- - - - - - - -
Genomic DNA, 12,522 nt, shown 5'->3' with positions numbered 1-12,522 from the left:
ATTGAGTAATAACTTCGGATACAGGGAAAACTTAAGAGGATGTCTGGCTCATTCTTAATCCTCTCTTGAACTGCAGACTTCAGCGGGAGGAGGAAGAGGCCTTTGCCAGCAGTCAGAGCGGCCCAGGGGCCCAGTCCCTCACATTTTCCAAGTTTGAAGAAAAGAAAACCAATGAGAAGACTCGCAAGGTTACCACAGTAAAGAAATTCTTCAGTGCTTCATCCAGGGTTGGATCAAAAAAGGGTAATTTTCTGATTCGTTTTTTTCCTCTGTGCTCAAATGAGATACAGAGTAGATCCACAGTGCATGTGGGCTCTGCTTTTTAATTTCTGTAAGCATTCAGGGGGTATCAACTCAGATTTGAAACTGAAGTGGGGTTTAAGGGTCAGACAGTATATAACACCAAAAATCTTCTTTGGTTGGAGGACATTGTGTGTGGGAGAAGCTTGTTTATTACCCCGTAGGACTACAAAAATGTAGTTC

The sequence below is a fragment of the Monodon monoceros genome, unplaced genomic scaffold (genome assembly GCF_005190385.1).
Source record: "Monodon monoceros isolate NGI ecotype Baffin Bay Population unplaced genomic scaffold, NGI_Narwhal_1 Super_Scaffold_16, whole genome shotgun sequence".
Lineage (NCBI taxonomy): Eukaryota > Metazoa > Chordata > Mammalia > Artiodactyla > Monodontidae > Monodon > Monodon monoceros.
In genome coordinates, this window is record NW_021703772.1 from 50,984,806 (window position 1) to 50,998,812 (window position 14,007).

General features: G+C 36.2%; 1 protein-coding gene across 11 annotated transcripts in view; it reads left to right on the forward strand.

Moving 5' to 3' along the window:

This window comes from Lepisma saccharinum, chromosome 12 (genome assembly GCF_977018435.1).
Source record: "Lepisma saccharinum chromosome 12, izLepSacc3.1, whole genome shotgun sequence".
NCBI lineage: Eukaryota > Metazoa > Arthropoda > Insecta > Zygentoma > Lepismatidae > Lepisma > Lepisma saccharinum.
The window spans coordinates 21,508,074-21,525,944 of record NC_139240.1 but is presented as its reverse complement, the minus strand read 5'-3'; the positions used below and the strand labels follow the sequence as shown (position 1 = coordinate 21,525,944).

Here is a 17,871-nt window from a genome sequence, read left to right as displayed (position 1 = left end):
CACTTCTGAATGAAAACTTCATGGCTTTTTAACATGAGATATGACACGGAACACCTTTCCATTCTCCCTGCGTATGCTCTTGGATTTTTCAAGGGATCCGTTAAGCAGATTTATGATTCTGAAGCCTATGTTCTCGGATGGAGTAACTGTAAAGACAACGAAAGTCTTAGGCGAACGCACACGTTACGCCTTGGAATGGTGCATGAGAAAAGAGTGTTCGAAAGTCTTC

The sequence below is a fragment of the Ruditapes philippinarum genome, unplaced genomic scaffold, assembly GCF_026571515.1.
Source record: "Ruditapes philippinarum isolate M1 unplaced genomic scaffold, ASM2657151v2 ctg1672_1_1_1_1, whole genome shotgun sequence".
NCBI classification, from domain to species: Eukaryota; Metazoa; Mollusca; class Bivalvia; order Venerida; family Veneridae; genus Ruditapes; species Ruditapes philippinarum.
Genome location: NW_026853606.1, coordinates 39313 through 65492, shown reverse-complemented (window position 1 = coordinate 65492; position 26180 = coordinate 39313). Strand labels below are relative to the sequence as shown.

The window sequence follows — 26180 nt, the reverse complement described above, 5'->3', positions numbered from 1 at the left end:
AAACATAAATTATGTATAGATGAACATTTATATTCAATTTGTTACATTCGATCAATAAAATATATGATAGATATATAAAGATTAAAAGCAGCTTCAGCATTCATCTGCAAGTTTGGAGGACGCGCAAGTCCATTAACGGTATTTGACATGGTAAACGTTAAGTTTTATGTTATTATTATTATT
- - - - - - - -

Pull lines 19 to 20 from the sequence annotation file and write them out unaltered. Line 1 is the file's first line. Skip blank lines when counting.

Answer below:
The window sequence follows — 26180 nt, the reverse complement described above, 5'->3', positions numbered from 1 at the left end:
AAACATAAATTATGTATAGATGAACATTTATATTCAATTTGTTACATTCGATCAATAAAATATATGATAGATATATAAAGATTAAAAGCAGCTTCAGCATTCATCTGCAAGTTTGGAGGACGCGCAAGTCCATTAACGGTATTTGACATGGTAAACGTTAAGTTTTATGTTATTATTATTATT